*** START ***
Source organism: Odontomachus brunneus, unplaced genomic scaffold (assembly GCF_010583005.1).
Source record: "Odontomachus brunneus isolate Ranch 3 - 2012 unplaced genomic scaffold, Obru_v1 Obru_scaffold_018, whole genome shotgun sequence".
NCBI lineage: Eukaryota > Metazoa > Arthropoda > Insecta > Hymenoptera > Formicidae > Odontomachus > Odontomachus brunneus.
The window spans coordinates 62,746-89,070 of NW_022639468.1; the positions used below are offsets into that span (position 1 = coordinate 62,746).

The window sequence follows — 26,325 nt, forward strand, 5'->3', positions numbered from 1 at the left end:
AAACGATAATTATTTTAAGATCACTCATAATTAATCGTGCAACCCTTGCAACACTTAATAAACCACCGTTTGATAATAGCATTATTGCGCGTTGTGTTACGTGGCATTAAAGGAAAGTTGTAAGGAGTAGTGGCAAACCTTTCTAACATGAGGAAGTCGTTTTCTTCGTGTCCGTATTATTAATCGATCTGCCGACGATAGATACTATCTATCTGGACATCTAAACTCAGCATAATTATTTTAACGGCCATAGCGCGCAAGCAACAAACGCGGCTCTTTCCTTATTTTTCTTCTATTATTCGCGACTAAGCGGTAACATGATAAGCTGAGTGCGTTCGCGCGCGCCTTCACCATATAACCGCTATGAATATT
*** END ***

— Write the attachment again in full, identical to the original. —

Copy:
Source organism: Odontomachus brunneus, unplaced genomic scaffold (assembly GCF_010583005.1).
Source record: "Odontomachus brunneus isolate Ranch 3 - 2012 unplaced genomic scaffold, Obru_v1 Obru_scaffold_018, whole genome shotgun sequence".
NCBI lineage: Eukaryota > Metazoa > Arthropoda > Insecta > Hymenoptera > Formicidae > Odontomachus > Odontomachus brunneus.
The window spans coordinates 62,746-89,070 of NW_022639468.1; the positions used below are offsets into that span (position 1 = coordinate 62,746).

The window sequence follows — 26,325 nt, forward strand, 5'->3', positions numbered from 1 at the left end:
AAACGATAATTATTTTAAGATCACTCATAATTAATCGTGCAACCCTTGCAACACTTAATAAACCACCGTTTGATAATAGCATTATTGCGCGTTGTGTTACGTGGCATTAAAGGAAAGTTGTAAGGAGTAGTGGCAAACCTTTCTAACATGAGGAAGTCGTTTTCTTCGTGTCCGTATTATTAATCGATCTGCCGACGATAGATACTATCTATCTGGACATCTAAACTCAGCATAATTATTTTAACGGCCATAGCGCGCAAGCAACAAACGCGGCTCTTTCCTTATTTTTCTTCTATTATTCGCGACTAAGCGGTAACATGATAAGCTGAGTGCGTTCGCGCGCGCCTTCACCATATAACCGCTATGAATATT